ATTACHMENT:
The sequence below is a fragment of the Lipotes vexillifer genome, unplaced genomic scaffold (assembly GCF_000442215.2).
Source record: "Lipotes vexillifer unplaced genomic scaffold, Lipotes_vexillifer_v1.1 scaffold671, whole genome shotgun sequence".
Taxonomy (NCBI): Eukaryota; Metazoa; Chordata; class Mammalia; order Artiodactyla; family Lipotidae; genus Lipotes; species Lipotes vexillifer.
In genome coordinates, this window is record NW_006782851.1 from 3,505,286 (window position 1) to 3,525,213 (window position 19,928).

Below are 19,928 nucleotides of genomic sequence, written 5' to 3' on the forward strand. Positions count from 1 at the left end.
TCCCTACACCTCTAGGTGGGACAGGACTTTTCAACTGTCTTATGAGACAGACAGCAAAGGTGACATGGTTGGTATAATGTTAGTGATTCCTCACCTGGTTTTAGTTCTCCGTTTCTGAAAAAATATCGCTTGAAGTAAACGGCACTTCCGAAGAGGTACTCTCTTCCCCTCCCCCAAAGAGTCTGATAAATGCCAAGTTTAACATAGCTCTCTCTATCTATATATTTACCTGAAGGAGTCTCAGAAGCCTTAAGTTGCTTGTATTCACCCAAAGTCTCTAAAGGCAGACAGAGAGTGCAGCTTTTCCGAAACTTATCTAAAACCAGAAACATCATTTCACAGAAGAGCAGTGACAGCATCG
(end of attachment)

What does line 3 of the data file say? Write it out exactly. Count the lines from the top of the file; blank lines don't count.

Taxonomy (NCBI): Eukaryota; Metazoa; Chordata; class Mammalia; order Artiodactyla; family Lipotidae; genus Lipotes; species Lipotes vexillifer.